At any rate. My current vague idea of a plot is that the story is set in Ireland, and the beast is (probably, depending on how much research I care to do) a Hiberno-Norman lord. He is cursed by an Irish person for some as-yet-to-be-determined evil deed, with a (possibly unintentionally) gender-specific curse.
What this preamable has led to is my question, finally. I am wondering about attitudes towards homosexuality in 12th century Ireland, preferably the attitudes of the Irish people, and not the Normans. To make things even more complicated, I am thinking of having the Beast transformed through druidic magic, so on top of 12th century Irish views on homosexuality, any ancient druidic views on homosexuality would help too.
I'm not sure if any of this will be directly important to the story in any way, but I'd like some background. Would the person doing the curse just automatically assume the beast would fall in love with a woman, and therefore not really notice when they said "she must fall in love with you too," or would they maybe sort of think that there was a chance he would fall for a guy?
If this is kind of weirdly muddled and unintelligible, maybe some context would help. I came up with this idea from listening to the Beauty and the Beast Broadway soundtrack, in which the enchantress's curse is "if he could learn to love another, and earn their love in return..." whereas in the movie it is "earn her love in return..." and I thought the discrepancy was interesting and showed how people sometimes don't think about the stereotypes inherent in what they're saying.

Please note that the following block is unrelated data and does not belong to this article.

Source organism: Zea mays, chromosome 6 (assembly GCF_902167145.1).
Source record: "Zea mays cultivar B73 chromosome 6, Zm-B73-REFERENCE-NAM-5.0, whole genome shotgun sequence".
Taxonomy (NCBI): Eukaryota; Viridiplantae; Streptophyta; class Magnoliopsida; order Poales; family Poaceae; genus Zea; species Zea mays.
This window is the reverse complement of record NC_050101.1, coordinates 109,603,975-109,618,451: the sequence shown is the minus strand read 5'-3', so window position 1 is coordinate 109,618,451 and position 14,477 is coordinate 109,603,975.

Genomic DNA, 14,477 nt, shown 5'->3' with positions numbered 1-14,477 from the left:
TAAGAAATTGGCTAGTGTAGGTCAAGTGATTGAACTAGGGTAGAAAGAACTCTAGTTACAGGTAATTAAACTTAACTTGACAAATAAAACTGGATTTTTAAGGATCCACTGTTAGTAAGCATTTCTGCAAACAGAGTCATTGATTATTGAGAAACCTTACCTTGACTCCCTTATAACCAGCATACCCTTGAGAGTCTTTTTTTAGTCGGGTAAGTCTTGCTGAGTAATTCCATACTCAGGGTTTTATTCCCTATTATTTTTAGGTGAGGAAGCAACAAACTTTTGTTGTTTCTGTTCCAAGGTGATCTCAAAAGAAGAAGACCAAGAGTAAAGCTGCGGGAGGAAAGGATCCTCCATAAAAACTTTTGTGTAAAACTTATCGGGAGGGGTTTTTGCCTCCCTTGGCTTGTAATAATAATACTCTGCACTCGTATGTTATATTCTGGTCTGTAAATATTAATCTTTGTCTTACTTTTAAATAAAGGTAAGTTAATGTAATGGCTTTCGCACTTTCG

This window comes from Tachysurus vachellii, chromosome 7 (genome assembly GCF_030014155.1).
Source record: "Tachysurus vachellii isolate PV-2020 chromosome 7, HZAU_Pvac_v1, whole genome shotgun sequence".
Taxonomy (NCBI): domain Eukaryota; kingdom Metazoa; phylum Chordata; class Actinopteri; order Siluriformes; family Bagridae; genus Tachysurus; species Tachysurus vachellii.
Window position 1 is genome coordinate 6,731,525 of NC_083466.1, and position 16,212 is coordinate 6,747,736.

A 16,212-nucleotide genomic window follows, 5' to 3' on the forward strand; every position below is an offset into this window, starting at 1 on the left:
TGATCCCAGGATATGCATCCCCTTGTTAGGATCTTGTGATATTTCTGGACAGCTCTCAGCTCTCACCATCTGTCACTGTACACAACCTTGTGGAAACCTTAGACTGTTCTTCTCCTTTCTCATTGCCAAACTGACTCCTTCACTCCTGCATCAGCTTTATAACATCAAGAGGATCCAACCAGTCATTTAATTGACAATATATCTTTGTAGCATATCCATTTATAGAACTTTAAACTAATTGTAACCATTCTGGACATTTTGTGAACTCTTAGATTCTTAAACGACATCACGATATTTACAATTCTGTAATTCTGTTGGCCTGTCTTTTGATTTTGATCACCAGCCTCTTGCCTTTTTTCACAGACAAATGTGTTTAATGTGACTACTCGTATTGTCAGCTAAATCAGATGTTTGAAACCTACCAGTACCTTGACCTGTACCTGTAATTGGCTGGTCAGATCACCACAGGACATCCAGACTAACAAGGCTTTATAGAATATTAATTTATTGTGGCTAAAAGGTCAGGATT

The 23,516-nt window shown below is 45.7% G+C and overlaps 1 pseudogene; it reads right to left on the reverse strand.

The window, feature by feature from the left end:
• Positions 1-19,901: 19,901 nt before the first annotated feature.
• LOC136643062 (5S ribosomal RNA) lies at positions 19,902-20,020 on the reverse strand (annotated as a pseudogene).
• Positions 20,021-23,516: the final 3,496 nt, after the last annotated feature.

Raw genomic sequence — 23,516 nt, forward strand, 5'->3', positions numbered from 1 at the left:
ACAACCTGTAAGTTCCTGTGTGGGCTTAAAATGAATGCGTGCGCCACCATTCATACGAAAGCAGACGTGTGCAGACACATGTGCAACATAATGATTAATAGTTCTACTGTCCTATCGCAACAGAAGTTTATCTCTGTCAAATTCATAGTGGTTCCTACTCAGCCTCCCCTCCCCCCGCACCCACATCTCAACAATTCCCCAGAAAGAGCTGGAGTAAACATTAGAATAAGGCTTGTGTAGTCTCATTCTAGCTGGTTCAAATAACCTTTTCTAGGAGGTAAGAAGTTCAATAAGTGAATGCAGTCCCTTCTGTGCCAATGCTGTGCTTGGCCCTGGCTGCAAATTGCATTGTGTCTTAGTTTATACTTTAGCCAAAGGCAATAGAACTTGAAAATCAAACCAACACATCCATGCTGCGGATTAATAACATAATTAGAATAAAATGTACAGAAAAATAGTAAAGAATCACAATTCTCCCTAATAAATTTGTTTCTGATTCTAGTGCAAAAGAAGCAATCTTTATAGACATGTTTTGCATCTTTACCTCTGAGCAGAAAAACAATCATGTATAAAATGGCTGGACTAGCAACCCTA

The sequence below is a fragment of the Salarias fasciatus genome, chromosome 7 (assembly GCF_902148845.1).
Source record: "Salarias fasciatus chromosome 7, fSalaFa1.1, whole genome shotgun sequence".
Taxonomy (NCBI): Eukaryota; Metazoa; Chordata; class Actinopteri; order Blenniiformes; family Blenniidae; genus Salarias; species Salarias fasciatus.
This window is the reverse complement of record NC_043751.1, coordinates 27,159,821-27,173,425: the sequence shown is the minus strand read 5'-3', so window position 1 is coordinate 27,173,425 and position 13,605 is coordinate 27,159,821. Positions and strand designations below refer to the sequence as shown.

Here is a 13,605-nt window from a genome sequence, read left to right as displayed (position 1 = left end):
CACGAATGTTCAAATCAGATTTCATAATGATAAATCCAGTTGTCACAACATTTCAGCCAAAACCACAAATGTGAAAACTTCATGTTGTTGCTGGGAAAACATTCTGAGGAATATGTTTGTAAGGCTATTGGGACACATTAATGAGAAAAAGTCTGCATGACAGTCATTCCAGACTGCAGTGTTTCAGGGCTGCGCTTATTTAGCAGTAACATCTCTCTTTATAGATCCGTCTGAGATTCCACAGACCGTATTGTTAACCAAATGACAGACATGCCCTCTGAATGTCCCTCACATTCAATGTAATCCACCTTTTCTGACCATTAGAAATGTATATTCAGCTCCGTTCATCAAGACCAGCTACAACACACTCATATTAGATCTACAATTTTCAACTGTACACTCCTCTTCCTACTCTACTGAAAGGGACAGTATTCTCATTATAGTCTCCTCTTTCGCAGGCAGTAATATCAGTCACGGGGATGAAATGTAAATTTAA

At any rate. Sorry for the long ramble. Hope someone can help me!
ETA: just because a couple people have commented that there were no druids around in the 12th century, I want to stress that I am not planning on having a real live druid show up. I'm just having someone use some druidic magic that has possibly been passed down through their family. So, no breach of history here. Sorry for the confusion.
Hi, I'm looking for a subtly smart-sounding Japanese name (meanings and kanji are a plus, but I basically need something that just sounds smart to the ear). Story's modern-day. My character's rich, refined, and descended from Japanese nobility (Fujiwara, if that's of any help). Correct me if I'm wrong, but I've been working under the assumption that upper class families would prefer the old-fashioned names instead of the trendier ones, and with google I found out that these names are the ones with the -ko ending. But I've found nothing on names preferred by the nobility - again, correct me if I'm wrong, I would think that upper class and commoners then had different naming preferences, the same way the upper class in the English-speaking world were more likely to name their kids, say, Victoria, Elizabeth or Camilla and not Molly or Henrietta. So far I'm a bit partial to Yuriko or Reiko, but I have no idea about the stereotypes associated with them, or even if they're plausible aristocratic names. Help anyone?
Edit: She's in her early twenties, by the way.